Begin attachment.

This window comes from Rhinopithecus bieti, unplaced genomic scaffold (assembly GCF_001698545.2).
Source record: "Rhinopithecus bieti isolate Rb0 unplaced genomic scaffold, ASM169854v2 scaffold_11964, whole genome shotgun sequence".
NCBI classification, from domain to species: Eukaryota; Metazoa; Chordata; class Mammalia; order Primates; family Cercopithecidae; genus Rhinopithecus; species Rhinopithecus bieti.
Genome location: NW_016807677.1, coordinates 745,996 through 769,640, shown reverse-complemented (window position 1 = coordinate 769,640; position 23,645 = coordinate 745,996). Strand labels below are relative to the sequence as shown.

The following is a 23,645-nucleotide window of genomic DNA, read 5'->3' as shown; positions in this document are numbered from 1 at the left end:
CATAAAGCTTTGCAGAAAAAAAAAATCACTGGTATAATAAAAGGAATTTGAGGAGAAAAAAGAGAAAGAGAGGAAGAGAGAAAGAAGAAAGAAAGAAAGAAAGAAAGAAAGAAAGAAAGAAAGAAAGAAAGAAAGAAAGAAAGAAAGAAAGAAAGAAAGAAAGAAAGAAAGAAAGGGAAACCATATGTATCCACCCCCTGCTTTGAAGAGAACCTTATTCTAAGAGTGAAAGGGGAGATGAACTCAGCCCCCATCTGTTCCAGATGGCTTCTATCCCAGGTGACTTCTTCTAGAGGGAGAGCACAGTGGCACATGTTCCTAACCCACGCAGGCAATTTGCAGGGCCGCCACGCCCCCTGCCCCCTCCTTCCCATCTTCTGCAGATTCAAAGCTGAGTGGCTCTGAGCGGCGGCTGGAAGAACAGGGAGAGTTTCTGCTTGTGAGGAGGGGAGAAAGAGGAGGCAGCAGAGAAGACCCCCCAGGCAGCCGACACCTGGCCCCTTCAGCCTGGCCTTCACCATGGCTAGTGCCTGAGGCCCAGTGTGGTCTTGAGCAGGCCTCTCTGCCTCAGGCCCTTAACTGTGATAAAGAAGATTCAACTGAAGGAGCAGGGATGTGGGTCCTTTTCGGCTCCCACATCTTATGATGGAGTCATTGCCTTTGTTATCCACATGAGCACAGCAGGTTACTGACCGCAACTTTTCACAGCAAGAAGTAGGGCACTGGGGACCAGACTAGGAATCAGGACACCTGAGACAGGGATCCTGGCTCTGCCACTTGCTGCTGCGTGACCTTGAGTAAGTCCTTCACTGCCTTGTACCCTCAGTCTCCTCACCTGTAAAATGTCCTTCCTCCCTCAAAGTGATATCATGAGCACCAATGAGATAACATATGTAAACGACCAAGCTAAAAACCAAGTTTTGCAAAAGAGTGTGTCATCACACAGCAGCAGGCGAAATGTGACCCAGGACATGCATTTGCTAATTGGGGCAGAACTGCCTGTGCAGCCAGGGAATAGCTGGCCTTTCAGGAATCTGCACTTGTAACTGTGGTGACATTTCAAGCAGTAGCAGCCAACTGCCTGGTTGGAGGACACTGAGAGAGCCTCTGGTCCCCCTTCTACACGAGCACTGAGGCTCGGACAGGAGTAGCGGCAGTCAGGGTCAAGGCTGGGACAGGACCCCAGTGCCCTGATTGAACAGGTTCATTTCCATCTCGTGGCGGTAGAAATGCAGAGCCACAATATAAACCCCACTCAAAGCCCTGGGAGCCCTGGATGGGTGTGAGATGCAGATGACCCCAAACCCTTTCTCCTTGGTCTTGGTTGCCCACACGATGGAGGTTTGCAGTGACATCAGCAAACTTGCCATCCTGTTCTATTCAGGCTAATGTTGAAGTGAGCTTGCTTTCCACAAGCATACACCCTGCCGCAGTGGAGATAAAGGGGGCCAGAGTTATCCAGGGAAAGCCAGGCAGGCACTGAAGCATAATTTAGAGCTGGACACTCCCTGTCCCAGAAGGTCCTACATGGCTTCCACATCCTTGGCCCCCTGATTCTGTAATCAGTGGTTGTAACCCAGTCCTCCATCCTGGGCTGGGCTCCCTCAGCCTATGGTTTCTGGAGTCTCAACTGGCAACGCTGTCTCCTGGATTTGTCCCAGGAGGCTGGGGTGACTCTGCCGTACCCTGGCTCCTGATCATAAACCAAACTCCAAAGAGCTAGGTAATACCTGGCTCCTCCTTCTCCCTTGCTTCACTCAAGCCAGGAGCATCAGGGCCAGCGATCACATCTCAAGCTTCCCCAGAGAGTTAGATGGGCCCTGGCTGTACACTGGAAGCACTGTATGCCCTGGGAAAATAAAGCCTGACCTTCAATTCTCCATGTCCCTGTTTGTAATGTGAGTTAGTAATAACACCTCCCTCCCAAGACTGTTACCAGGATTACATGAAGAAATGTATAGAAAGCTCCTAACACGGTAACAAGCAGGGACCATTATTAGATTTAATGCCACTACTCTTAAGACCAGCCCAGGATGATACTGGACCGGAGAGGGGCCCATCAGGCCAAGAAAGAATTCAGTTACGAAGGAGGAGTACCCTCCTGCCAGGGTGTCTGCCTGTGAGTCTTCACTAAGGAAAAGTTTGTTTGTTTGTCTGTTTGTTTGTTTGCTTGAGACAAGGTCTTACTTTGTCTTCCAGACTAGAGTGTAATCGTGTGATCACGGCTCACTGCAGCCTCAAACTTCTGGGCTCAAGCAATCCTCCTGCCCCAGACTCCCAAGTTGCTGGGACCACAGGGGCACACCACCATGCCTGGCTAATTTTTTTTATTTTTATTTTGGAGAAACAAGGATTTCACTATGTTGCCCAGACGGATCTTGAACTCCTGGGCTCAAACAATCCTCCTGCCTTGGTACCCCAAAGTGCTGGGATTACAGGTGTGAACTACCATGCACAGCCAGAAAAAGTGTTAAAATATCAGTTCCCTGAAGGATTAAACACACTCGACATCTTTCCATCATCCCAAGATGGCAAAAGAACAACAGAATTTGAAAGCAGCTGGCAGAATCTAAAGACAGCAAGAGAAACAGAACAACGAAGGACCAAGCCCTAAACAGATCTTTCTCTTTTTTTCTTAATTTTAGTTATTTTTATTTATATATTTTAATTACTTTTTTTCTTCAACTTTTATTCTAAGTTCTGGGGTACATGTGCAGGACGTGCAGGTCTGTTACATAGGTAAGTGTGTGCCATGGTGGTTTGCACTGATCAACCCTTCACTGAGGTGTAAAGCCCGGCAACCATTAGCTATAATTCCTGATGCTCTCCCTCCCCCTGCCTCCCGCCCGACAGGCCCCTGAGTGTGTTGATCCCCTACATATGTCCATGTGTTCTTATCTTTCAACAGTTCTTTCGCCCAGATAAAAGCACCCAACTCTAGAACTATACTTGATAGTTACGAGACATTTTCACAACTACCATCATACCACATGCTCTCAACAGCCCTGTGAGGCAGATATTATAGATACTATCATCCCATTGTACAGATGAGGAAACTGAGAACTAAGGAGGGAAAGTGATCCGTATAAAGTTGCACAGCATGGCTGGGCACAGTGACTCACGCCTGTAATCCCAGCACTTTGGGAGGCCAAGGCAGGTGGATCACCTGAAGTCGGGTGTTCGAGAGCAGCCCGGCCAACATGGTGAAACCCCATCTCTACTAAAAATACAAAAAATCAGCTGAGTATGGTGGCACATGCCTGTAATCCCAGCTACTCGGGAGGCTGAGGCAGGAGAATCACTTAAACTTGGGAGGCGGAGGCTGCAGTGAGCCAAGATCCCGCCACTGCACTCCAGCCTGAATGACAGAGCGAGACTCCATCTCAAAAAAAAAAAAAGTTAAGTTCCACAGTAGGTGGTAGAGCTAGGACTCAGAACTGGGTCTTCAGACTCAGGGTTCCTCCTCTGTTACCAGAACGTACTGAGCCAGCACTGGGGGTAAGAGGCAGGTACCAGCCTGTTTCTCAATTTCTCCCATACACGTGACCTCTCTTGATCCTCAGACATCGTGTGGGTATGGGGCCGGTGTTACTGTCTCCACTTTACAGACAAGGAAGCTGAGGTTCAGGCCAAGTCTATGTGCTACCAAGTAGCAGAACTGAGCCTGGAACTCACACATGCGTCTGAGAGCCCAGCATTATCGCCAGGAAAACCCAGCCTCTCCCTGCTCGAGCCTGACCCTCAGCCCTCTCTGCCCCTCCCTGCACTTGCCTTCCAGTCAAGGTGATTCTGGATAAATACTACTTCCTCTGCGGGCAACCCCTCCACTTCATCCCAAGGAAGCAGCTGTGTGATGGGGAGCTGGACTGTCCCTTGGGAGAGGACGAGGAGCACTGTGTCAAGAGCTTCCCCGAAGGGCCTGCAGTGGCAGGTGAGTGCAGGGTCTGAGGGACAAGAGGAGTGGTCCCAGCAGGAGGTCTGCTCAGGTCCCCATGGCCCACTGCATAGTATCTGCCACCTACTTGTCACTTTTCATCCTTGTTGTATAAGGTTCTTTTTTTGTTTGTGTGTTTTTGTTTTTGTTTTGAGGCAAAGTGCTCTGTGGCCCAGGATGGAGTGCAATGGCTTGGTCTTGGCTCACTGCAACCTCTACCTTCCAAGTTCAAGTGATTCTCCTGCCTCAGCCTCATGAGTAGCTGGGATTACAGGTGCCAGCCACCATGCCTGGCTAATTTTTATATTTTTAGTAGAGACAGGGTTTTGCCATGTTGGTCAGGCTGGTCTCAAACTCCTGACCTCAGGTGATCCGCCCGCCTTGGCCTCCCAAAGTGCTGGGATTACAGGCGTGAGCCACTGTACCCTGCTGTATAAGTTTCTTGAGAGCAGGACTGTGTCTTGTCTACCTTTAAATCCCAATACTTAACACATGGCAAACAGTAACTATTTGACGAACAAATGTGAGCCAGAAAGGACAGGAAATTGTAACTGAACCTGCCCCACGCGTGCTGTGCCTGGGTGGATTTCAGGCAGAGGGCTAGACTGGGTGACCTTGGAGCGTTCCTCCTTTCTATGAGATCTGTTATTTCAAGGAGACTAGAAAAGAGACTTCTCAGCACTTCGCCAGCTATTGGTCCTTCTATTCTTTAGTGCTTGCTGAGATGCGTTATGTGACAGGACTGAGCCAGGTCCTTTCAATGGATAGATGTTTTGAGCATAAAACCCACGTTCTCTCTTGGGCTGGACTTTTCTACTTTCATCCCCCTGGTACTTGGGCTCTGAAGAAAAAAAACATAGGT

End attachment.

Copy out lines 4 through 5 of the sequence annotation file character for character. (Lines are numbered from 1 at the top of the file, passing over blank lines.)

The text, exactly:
Genome location: NW_016807677.1, coordinates 745,996 through 769,640, shown reverse-complemented (window position 1 = coordinate 769,640; position 23,645 = coordinate 745,996). Strand labels below are relative to the sequence as shown.

The following is a 23,645-nucleotide window of genomic DNA, read 5'->3' as shown; positions in this document are numbered from 1 at the left end: